The FCC's Net Neutrality Ruling: Conflicting Signals?

The Federal Communications Commission voted 3-to-2 Thursday to adopt net neutrality regulations, placing broadband under Title II regulations and classifying it as similar to landline phone services.

While the full impact of the ruling has yet to be determined, industry players have weighed in on both sides of the issue.

"This will ultimately protect innovation and protect a lot of up-and-coming companies that are providing really awesome solutions," said Andrew Pryfogle, senior vice president of cloud transformation at Intelisys, a Petaluma, Calif.-based master agent and Comcast and Time Warner master agent. "I think this decision perhaps even breathes new life into things like MPLS and the future of software-defined networking.

"We do a ton of business in providing high-speed Internet access to companies all over the world, but we also sell a tremendous amount of private network solutions, whether that be point-to-point networks, MPLS networks, fiber networks -- those same companies who are concerned about network performance, consistent delivery and making sure that their traffic is protected are now looking at the next generation of private networks, with SDN and so forth," said Pryfogle. "I think this could bode well for a company like Intelisys who does a lot in the global network space."

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Vince Bradley, president and CEO of World Telecom Group, a Malibu, Calif.-based carrier services master agent, said the company will dive deeper into network design and engineering to ensure that clients, especially enterprises, have the performance they need.

"It could help customers -- especially those with only one choice of ISP -- those that cannot afford premium Internet services and some smaller-niche business to get better speed and performance," said Bradley. "The larger providers will potentially have to invest a lot in their networks to make up for the changes that the new rules make in terms of performance. … Big business could suffer due to a meritocratic situation where all service is closer to being the same."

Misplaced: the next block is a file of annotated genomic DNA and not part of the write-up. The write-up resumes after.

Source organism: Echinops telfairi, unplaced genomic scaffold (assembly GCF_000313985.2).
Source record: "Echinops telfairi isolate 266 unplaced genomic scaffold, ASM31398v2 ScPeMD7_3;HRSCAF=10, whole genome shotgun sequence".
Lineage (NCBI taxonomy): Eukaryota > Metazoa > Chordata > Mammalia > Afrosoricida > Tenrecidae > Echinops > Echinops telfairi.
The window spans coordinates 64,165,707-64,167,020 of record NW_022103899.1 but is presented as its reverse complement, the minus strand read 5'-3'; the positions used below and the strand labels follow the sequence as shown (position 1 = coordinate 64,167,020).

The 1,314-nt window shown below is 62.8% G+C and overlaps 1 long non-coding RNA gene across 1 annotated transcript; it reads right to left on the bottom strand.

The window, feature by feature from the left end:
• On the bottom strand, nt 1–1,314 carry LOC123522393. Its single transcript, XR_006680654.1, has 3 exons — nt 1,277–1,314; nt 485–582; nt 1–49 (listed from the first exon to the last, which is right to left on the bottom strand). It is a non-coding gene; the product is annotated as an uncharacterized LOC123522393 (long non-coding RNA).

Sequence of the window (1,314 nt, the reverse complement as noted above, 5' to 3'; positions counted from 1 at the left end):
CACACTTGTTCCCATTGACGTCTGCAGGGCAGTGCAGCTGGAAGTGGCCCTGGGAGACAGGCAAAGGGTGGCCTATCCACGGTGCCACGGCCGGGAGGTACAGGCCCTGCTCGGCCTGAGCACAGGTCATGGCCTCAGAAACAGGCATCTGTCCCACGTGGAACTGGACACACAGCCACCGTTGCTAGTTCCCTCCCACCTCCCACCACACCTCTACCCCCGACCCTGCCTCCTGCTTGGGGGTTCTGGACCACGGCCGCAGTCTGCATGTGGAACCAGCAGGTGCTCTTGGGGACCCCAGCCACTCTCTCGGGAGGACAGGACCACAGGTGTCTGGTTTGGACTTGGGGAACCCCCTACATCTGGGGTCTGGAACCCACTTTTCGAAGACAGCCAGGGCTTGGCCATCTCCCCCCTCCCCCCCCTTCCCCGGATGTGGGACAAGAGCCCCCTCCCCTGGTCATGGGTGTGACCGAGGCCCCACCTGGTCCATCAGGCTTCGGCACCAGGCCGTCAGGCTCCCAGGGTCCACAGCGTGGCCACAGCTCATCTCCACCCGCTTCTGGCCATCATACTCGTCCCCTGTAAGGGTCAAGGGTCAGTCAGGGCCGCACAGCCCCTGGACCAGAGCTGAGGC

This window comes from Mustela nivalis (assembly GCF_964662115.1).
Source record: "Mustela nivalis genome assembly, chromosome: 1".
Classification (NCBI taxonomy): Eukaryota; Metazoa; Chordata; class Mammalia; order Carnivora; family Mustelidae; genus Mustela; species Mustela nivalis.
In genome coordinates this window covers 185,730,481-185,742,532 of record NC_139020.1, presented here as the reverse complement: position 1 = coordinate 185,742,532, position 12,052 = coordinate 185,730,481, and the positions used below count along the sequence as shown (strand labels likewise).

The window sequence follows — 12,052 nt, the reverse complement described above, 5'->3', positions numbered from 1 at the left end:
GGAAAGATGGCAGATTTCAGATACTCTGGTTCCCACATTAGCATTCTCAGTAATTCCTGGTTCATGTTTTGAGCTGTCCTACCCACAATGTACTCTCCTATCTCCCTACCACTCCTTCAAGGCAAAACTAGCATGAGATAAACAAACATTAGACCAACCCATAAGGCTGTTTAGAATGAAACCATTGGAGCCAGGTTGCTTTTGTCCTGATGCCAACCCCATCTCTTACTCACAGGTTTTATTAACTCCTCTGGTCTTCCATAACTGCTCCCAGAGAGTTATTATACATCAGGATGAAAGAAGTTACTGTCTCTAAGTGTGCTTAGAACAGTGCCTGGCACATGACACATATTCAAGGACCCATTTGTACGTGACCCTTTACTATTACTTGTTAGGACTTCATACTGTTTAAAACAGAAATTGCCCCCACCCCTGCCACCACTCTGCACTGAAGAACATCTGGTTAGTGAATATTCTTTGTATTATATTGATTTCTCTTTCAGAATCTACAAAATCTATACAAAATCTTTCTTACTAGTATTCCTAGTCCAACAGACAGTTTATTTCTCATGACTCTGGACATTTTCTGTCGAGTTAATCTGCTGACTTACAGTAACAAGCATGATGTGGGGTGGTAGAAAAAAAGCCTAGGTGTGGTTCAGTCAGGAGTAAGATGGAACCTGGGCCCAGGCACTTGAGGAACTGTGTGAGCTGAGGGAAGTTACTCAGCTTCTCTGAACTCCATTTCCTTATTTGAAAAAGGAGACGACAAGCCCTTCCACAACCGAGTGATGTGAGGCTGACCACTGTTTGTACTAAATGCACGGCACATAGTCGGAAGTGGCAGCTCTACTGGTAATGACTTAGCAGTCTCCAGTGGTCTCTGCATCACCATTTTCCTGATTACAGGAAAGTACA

Ken Mercer, vice president of Telecom Brokerage Inc., a Chicago-based Comcast and Verizon partner master agent, said, "If the people who own chunks of those networks can control the content that goes over their networks at their whim -- whether it be ethical reasons, or business reasons -- we lose that flow of information.

"There are too many big players that control too many big parts that would profit and ruin the experience of what the fundamental basis is of the Internet itself," said Mercer. "There's a lot of app developers or smaller companies who can't afford private networking that would suffer. … It's like the cable company saying, 'You're not going to get ESPN anymore because we're negotiating over our rates.' There would be a blackout -- that’s a great example of what would happen with the Internet [without net neutrality]."

NEXT: Weighing In On Government Regulation

The government playing a major role in regulating ISPs, however, did cause some concern.

"Anytime the government steps in and starts to regulate an industry, that does make me nervous," said Intelisys' Pryfogle. "While on one hand they’re protecting the openness of the Internet and equal access to Internet for everyone, [the government] could take that too far and that would have detrimental effect."

In a statement Thursday, Michael Glover, Verizon senior vice president of public policy and government affairs, said, "Today's decision by the FCC to encumber broadband Internet services with badly antiquated regulations is a radical step that presages a time of uncertainty for consumers, innovators and investors. Changing a platform that has been so successful should be done, if at all, only after careful policy analysis, full transparency and by the legislature. … The FCC's move is especially regrettable because it is wholly unnecessary."

Pryfogle said the Internet is still young and the new regulations are necessary.

"As big as the Internet has become, in the scheme of things it's still at an early stage of development," said Pryfogle. "The power of the Internet is that you have a company that has a big idea, raised some money, and 50 employees can go out there and really rock the world with a new content strategy. And if you have to burden them with tremendous cost because of how it's going to be run over the network, I think you kill a lot of those types of businesses."